A hearing on the plaintiff's application was held by the building and health commissioners and the application was denied. The plaintiff appealed to the board of appeal, contending (1) that "[t]he proposed use of premises would not be detrimental or injurious to the residential character of the neighborhood" and (2) that "[a]pproval by the health commissioner . . . and building commissioner . . . is not required for the proposed use." The board of appeal, after hearing, rendered a decision in which it ruled that the proposed use "comes within the meaning of hospital or convalescent homes or similar use" and that the "location of the . . . [home] and proposed use of the premises will be detrimental and injurious to the residential character of the neighborhood."
The plaintiff appealed to the Superior Court pursuant to St. 1924, c. 488, Section 19, as appearing in St. 1941, c. 373, Section 18. It also brought a bill in equity under G. L. c. 231A for a declaration of its rights under G. L. c. 231A for a declaration of its rights under the zoning law. The judge found that the home which the plaintiff sought to establish was a "charitable institution of prime social value, and that this use . . . [was] completely within the purview of
`[e]ducational, religious, philanthropic or other institutional uses . . .,'" set forth in Section 3 (3) of the Boston zoning law and was not within the proviso of that section requiring in the case of a "hospital, home for aged, convalescent home . . . or similar use," approval by the building and health commissioners of the "location as not detrimental or injurious to the residential character of the neighborhood . . .." From decrees entered in accordance with this determination the defendants appealed. The evidence is reported.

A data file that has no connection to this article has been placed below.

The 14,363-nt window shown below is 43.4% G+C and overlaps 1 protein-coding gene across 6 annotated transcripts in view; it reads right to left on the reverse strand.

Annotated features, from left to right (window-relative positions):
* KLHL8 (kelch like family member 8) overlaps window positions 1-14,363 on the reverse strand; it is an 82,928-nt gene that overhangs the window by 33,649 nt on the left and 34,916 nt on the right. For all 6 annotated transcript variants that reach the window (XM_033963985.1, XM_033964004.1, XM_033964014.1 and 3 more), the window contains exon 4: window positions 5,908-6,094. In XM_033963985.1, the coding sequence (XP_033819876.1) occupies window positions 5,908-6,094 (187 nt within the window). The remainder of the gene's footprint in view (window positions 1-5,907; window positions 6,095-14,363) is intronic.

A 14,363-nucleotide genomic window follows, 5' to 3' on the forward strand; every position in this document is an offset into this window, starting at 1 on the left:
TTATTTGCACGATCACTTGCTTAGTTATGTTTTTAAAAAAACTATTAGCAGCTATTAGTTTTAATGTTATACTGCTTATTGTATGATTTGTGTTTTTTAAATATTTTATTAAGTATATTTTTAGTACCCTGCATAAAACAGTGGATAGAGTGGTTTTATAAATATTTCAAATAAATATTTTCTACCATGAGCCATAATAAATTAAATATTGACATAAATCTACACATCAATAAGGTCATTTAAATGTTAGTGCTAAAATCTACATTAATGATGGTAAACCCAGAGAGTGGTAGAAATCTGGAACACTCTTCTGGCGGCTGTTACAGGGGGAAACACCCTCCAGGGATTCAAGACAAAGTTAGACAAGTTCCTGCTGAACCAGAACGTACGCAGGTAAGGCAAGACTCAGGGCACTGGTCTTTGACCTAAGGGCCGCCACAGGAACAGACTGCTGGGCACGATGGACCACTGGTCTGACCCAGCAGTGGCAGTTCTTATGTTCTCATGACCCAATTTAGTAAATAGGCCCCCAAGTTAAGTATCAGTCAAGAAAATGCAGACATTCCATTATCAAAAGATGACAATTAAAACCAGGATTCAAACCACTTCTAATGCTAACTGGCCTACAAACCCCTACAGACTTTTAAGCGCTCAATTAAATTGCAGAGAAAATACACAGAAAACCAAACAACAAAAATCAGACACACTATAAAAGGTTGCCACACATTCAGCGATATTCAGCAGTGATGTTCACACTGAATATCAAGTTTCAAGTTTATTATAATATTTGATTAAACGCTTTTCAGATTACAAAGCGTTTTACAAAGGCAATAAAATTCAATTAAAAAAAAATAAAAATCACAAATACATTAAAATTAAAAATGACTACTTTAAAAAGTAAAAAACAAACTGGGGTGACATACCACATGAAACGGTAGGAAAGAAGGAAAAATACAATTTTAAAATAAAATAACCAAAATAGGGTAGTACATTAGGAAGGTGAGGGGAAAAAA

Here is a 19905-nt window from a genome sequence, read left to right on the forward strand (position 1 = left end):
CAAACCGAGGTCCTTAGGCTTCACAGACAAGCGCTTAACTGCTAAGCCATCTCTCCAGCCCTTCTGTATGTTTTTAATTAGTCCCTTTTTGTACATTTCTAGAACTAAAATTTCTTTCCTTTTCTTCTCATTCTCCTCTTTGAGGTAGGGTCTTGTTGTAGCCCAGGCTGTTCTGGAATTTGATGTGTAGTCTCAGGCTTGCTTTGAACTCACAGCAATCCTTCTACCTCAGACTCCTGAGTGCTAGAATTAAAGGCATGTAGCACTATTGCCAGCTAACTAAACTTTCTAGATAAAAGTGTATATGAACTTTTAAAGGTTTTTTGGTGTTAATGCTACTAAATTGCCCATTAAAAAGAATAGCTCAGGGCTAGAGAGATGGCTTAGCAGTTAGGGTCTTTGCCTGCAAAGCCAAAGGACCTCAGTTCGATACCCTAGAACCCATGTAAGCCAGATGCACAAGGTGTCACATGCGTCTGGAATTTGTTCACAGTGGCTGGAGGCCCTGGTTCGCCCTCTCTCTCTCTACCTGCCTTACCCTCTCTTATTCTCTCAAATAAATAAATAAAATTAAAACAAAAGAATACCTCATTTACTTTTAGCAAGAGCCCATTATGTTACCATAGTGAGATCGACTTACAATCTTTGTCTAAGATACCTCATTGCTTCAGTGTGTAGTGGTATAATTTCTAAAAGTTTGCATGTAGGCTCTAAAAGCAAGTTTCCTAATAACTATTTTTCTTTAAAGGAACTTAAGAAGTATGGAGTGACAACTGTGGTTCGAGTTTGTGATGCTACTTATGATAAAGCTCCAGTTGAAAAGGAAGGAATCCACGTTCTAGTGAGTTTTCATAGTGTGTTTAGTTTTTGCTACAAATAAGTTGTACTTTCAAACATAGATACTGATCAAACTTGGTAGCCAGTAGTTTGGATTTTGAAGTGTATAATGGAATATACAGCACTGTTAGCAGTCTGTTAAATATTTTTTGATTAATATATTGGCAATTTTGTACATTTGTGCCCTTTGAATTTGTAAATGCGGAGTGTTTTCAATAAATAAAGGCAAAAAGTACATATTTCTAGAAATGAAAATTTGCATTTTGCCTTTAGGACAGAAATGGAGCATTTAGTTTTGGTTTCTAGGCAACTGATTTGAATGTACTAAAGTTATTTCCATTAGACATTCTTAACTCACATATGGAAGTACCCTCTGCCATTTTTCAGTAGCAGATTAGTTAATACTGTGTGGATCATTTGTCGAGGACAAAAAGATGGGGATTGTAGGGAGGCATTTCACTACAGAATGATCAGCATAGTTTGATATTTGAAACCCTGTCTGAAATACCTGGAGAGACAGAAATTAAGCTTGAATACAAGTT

Facts found by the judge and by us are as follows: The premises owned by the plaintiff are located on the Jamaicaway in Boston between Perkins Street and Moraine Street, and comprise about 42,000 square feet. The neighborhood, although primarily residential in character, contains many institutions. [Note 2]
The plaintiff plans to retain the existing two family residence at the corner of Perkins Street, which will contain a reception area, a family room, staff quarters, business offices and a small chapel. Off street parking will be provided for twelve cars.
The single family residence at the corner of Moraine Street will be demolished and replaced by a new building which will be connected with the existing structure at the corner of Perkins Street by a passageway. The new building has been designed to conform to the residential character of the neighborhood.